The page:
Egypt witnessed a show of popular force greater than that which unseated Hosni Mubarak last night as hundreds of thousands of protesters massed in Cairo to demand the resignation of his successor.
Huge crowds marched on Tahrir Square and outside the presidential palace in the biggest test yet for Mohamed Morsi, the country's first elected leader, and his Muslim Brotherhood regime.
The number of protesters exceeded the scale of the demonstrations that toppled Mr Mubarak in January 2011, with anti-Morsi rallies taking place in other cities, including Alexandria and Suez.
At least four people were killed in clashes between supporters and opponents of President Morsi, security and medical sources said.
All four dead were shot in Nile Valley towns south of Cairo – one in Beni Suef and three in Assiut.
Across the country, the Health Ministry said, 174 people were given medical treatment as a result of factional fighting in the streets.
The demonstrations were overwhelmingly peaceful although there were reports last night that the Muslim Brotherhood's Cairo headquarters had briefly come under attack from anti-government protesters firing shotguns and throwing petrol bombs and rocks.
The biggest crowds gathered in Cairo, where demonstrators chanted "Morsi out" and held signs saying: "Yes to Islam, no to the Brotherhood". Pictures showed a vast sea of protesters converging on Tahrir Square and the large boulevard outside the presidential palace.
The police, whom the Brotherhood accuse of siding with the opposition, were noticeable by their absence – except in some cases where senior officers were spotted carrying "Morsi Out" leaflets. One group of police officers in Tahrir Square, led by a colonel, told the 'Daily Telegraph': "No names or photographs, but we are glad to see what is going on."
The Brotherhood says the police force, a Mubarak power base, has abandoned the government after it said it would not defend private property during the demonstrations, including the organisation's headquarters. Hundreds of Brotherhood supporters carried out a military-style parade at its counter-rally outside the Rabaa al-Adawiya mosque in Cairo, holding up staves in unison as they marched shouting pro-Morsi slogans.
Gehad el-Haddad, a senior Brotherhood adviser, admitted that the images did "not look good" to the outside world, but said that the group was being forced to defend itself after coming under attack in previous rallies. "If the thugs attack us, the police should be showing up to protect us but they are not," he said.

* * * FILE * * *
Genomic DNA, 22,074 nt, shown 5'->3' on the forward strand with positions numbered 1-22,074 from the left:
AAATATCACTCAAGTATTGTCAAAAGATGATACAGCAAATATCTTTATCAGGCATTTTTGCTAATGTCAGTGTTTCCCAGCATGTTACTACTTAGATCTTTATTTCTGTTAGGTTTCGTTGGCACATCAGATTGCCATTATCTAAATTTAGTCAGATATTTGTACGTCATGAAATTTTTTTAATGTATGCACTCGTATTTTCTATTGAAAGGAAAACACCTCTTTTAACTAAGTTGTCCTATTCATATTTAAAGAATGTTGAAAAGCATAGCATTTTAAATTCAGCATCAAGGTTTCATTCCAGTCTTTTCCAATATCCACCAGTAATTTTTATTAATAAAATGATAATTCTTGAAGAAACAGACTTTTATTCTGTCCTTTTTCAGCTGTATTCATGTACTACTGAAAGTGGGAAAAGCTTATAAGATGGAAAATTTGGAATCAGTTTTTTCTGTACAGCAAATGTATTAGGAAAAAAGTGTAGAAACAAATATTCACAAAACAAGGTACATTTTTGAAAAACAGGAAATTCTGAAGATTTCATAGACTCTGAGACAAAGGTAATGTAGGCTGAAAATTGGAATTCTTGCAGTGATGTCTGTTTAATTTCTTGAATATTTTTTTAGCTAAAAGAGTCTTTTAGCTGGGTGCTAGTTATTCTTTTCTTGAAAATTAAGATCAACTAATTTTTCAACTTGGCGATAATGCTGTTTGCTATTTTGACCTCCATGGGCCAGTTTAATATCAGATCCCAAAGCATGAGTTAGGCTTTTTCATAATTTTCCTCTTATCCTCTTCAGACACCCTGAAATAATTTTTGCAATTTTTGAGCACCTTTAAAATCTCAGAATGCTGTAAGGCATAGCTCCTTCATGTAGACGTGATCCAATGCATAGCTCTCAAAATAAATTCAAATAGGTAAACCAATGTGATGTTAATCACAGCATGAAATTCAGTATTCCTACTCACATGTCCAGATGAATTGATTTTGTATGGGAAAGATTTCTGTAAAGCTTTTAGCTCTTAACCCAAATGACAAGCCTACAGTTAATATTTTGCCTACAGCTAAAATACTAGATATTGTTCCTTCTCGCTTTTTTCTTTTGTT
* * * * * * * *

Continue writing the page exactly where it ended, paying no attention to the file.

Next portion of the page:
The rallies were timed to mark the first anniversary of Mr Morsi's election, and were backed by an impromptu coalition of opposition groups called "Tamarod" or Rebellion. It claims to have collected 22 million signatures calling on Mr Morsi to step down.
It is supported by the major secular opposition parties, who have refused to co-operate with Mr Morsi since he forced through a heavily Islamist constitution last November. It also accuses him of presiding over a breakdown of law and order and a collapse of the economy.
The Brotherhood rally was nearly all male, while the protests outside the palace featured young people in smart clothing and large numbers of women, many unveiled.
"The Brotherhood should leave power and go back to the prisons from which they were released when the January 25 revolution happened," said Hoda Fadlallah, a lawyer in Tahrir Square wearing a full black abaya, a cloak and head-covering. "They seized power by walking over the bodies of the revolutionary martyrs."
Mr Morsi made no public appearance by nightfall yesterday. His spokesman made an appeal for national reconciliation. "Dialogue is the only way through which we can reach an understanding," he said. "The presidency is open to a real and serious national dialogue."(© Daily Telegraph, London)